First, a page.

Let us begin with the Willie Nelson song, "Always On My Mind." It is a big hit and the reasons for that probably have something to do with the nice tune and with the incredible singing of old Willie himself, but also with the fact that it seems to be saying something that makes sense to America. It is about how men don't say what they feel.

The song is sung by a man who has clearly been given the gate by some woman. He was indifferent. He didn't love her "quite as often as he could have" and he didn't treat her "quite as good as he should have." He sometimes made her feel "second best" and he "didn't hold her all those lonely, lonely times," but he is sorry now:

Little things I should have said and done,

I just never took the time.

You were always on my mind.

You were always on my mind.

The singer then goes on to plead for a second chance, the clear import of the song being that he was misjudged. He is somewhat stunned that his indifference has been taken for indifference. He regrets that his coldness has been interpeted as coldness. He is chagrined that his refusal to love is seen as a refusal to love. What's going on here? What do these women want?

One of the interesting things about the Willie Nelson song is that after all this time, after eons and eons of the women's movement and men being told they have the communication skills of rocks, the song is not only popular, but the hero of it is made to seem a victim. Willie Nelson, who talks for America, sings him plaintively, sympathetically. There is not the hint of derision or rebuke in the lyric, the tune or the way the song is sung--nothing about how he got what he deserved, goody-goody--and I, for one, had to listen to it several times before my contempt for the guy built and my sympathies shifted from him to her--wherever she may be.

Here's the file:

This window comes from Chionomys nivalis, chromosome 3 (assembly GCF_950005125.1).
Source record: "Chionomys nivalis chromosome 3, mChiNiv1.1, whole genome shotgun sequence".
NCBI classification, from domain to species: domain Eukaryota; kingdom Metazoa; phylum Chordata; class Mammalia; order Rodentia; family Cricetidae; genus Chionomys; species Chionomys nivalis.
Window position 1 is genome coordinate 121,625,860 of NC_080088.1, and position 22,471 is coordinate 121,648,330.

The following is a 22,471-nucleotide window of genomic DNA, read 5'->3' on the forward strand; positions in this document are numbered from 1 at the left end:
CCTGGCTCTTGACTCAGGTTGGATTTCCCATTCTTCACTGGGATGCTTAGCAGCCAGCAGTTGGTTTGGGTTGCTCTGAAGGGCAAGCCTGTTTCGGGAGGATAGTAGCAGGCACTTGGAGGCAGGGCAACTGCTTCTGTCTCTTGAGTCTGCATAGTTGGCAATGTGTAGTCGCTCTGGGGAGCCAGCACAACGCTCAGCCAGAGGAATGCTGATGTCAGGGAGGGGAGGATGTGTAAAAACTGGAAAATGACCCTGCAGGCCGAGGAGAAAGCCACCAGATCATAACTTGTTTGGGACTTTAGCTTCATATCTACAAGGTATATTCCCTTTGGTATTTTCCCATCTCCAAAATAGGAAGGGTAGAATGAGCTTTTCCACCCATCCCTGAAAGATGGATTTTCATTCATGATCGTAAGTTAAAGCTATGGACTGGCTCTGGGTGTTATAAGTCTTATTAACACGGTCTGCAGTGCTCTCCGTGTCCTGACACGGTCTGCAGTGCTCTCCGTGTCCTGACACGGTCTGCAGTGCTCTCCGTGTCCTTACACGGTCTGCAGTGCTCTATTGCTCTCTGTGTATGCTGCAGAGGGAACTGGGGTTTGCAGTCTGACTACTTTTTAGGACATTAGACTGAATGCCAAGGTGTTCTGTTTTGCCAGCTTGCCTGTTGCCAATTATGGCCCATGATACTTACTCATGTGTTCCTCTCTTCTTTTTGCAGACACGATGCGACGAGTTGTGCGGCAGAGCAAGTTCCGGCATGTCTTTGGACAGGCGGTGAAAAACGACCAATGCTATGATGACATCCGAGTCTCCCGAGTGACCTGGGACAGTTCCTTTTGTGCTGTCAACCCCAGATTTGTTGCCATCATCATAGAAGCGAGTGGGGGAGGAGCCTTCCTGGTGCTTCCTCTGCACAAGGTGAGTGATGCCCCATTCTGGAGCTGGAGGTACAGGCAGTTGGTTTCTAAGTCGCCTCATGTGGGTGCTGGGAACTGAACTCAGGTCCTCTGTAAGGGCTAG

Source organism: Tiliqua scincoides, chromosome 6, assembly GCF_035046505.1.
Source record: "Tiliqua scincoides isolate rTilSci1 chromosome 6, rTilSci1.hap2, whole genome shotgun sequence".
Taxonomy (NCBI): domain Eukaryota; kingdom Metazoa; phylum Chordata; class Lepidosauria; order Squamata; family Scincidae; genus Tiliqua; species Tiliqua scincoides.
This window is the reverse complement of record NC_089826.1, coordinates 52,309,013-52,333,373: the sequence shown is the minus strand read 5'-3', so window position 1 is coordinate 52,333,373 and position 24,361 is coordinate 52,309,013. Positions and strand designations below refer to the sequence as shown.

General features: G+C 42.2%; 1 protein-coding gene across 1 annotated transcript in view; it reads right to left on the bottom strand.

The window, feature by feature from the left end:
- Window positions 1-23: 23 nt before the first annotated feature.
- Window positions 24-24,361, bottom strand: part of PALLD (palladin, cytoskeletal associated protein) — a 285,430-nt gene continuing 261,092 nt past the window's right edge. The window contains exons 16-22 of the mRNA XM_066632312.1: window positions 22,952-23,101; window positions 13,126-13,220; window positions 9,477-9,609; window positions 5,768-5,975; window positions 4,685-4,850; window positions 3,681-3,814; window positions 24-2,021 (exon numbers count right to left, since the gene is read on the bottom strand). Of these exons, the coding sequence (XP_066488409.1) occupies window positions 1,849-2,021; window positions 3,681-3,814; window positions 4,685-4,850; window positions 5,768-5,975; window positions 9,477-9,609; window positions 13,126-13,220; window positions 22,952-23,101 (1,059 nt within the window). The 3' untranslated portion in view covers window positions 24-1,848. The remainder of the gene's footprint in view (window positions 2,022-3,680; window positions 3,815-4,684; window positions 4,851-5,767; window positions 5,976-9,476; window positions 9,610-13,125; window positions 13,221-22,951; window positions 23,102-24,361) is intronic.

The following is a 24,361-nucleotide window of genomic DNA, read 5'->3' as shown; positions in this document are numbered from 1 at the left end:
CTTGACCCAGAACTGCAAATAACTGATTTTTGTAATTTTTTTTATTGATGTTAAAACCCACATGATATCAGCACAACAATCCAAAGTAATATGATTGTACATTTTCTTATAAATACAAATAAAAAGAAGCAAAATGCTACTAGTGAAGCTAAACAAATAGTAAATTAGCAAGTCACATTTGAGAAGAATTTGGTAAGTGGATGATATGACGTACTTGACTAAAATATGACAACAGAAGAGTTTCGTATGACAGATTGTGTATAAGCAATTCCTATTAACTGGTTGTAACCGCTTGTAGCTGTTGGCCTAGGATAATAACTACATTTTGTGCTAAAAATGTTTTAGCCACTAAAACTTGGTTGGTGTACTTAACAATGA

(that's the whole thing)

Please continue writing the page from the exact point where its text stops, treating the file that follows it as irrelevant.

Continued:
To women, the song must sound like the old male refrain all over again. If there is a universal peeve that women have when it comes to men, it is that men do not say what they think, never mind what they feel. In the movie "Diner," for instance, one of the characters tells his friends that a drawback to marriage is that there is no longer any reason to talk to his wife. Before marriage, there was sex to talk about. Marriage made sex commonplace. What's there to talk about?

The line gets a laugh because "Diner" is set in 1959 and things are supposed to be different now. The fact that they are not remains something of a mystery. Maybe the reason for this is that men are always seeking replicas of their mothers--women who are quite content if the praise goes only one way, who are always there, who will never abandon them and who, either in fact or in myth, seem to be able to intuit anything. The result, as the Nelson song makes clear, is men who somehow expect women to know what they think and what they feel. Not only that, but wives and lovers are supposed to require less, not more, proof of love than other women. This, after all, is the lesson mother taught.

In the end, what you get is not rugged (and, therefore, silent) masculinity, but stunted development instead--man as a child, immature, relying on the woman to interpet his grunts, intuit his wishes. The Willie Nelson song is a musical version of the man-as-fool theme, which is as old as Dagwood Bumstead and as new as Archie Bunker. Always they need a level-headed woman to keep them out of trouble, to discern their needs, to love them no matter what and, like mother, put a Band-Aid on their versions of skinned knees.

You may ask if women are not, in Watergate parlance, the unindicted coconspirators of these petty crimes and the answer is probably yes. But no matter how it happens, it makes you want to throw up.

In the end, it seems we are going nowhere. The stereotype, if not the reality, remains the same: Real men get victimized by their inability to express emotion. They are blameless. Sorry, but we are what we are--giddyap!

But maybe someday someone will sing a song about a man who controlled his own life, who said what he felt and felt what he said, who did not make a victim out of himself and the people who cared for him--a song about a man, not a man-child. It would be nice if Old Willie would sing it. One thing's for sure. Frank Sinatra won't.